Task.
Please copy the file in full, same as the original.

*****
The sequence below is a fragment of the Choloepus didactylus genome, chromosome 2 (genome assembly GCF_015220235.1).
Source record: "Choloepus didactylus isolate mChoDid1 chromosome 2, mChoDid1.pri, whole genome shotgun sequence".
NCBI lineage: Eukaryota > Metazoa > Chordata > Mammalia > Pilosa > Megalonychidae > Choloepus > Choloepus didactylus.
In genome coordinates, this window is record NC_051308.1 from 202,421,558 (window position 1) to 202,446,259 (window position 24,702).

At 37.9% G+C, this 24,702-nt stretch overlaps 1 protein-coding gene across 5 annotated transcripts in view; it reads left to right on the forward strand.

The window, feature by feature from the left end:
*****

The sequence below is a fragment of the Choloepus didactylus genome, chromosome 2 (genome assembly GCF_015220235.1).
Source record: "Choloepus didactylus isolate mChoDid1 chromosome 2, mChoDid1.pri, whole genome shotgun sequence".
NCBI lineage: Eukaryota > Metazoa > Chordata > Mammalia > Pilosa > Megalonychidae > Choloepus > Choloepus didactylus.
In genome coordinates, this window is record NC_051308.1 from 202,421,558 (window position 1) to 202,446,259 (window position 24,702).

At 37.9% G+C, this 24,702-nt stretch overlaps 1 protein-coding gene across 5 annotated transcripts in view; it reads left to right on the forward strand.

The window, feature by feature from the left end: